As well as procuring 100% green electricity – through a combination of Renewable Energy Credits (REC), Local Power Purchase Agreements (LPPA), and Virtual Power Purchase Agreements (VOOA) – the city has also considered how to eliminate emissions in those sectors which can’t be electrified, such heavy transport and buildings, using liquid biofuels, renewable natural gas, biomass and hydrogen from renewable energy.

Reaching 100% GHG-free electricity by 2030 would enable the City to meet and exceed its interim target of a 50% reduction in emissions (against a 2005 baseline) and meet the rate of decarbonization needed to align itself with the objectives of the Paris Agreement.

The full Carbon Free Boston report, including more information on its energy procurement plans, can be found here.

Shenzhen reduces Ozone Depletion using Green Procurement

5 February 2019

Through the successful application of Green Public Procurement (GPP), Shenzhen has greatly reduced the use of products that contain Ozone Depleting Substances (ODS). When emitted, ODS cause the thinning of the ozone layer, reducing the protection it offers against harmful ultraviolet (UV) radiation from the Sun. 90% of the world’s ODS are currently produced in China. Although the Chinese central government has been taking steps to phase out ODS, local governments can help accelerate the process.


The Shenzhen Municipal Government introduced more stringent regulations on public purchases and promoted newer, more environmentally friendly technology, providing a model for other cities to emulate in combating ozone depletion and climate change.

Since Shenzhen began implementing GPP in 2006, the city has eliminated 150.9 tons of ODS, as well as greenhouse gases equivalent to 1,360,863 tons of CO2. Another benefit is that the increased spending on ODS alternatives prompts more goods and services providers to stock such products, growing the market for ODS alternatives.


The case of Shenzhen showcases the significance of adopting a green public procurement approach with regards sustainable development. ICLEI (e.g. ICLEI Europe, ICLEI East Asia) offers a wealth of resources to learn more about the topic, connect public procurers, and exchange experiences through participation in networks such as Procura+.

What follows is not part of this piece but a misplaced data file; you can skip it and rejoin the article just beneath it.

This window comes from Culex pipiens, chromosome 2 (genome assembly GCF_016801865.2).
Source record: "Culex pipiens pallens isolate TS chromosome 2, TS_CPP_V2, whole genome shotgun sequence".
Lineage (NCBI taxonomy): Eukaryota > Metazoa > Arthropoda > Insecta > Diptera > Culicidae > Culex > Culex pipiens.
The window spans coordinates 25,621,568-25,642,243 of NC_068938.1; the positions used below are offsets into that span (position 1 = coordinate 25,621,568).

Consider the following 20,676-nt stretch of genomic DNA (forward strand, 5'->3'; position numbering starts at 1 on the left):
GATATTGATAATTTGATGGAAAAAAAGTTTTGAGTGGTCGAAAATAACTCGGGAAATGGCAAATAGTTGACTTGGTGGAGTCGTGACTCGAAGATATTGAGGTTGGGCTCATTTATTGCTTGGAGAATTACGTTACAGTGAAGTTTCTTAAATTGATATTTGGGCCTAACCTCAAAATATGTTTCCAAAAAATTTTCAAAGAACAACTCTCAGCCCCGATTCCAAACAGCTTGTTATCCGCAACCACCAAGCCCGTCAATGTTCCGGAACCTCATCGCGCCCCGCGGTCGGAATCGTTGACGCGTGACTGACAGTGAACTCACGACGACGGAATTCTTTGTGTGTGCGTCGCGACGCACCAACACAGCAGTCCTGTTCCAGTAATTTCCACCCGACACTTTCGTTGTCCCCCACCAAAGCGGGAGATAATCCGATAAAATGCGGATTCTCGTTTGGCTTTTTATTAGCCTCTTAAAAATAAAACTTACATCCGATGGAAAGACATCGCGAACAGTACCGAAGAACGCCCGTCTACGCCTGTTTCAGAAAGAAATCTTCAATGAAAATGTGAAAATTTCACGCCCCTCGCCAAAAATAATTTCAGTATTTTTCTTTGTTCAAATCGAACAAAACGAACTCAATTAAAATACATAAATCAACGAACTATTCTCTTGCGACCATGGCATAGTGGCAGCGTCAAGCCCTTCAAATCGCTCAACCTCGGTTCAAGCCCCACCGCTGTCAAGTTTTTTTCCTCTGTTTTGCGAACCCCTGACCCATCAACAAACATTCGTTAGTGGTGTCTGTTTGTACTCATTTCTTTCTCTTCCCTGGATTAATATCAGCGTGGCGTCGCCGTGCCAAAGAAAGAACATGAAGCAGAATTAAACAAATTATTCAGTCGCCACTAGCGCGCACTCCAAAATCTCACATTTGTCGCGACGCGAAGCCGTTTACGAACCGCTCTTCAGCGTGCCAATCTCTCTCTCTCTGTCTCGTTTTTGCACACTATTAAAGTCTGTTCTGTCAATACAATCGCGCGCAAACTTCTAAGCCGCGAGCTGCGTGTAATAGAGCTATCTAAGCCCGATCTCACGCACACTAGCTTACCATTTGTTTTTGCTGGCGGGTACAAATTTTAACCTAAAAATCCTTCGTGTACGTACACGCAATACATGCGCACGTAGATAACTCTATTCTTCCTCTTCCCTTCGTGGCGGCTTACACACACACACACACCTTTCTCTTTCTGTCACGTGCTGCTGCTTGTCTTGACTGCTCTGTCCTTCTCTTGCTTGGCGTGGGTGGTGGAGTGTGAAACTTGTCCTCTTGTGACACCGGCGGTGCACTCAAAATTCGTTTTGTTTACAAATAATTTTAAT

Read the full case study here in English or Chinese.

A world full of risks and what it means for procurement

1 February 2019

The World Economic Forum published the Global Risk Report 2019, assessing key risks and outlining their likely influence on society. For example, major risks are extreme weather events, failure to meet climate change mitigation or adaption, as well as the failure of critical infrastructure.

The report is emphasizing the performance-dependence of the economic system to the environment. Meaning that increased frequency and intensity of extreme weather events bear tremendous uncertainty for supply-chains worldwide. The report draws scenarios with disruption and complete cut-offs to become the new normal.

Procuring authorities can mitigate as well as adapt to this challenging future. Applying green criteria for tenders in different sectors has significant leverage to lower associated Greenhouse Gas (GHG) emissions or reduce resource use. In terms of adaptation, standards and requirements can be included in a tender process that increases the adaptability to climate change of for example a building.

Read the full report here.

Browse our Resource Centre to read more on procurement and climate change.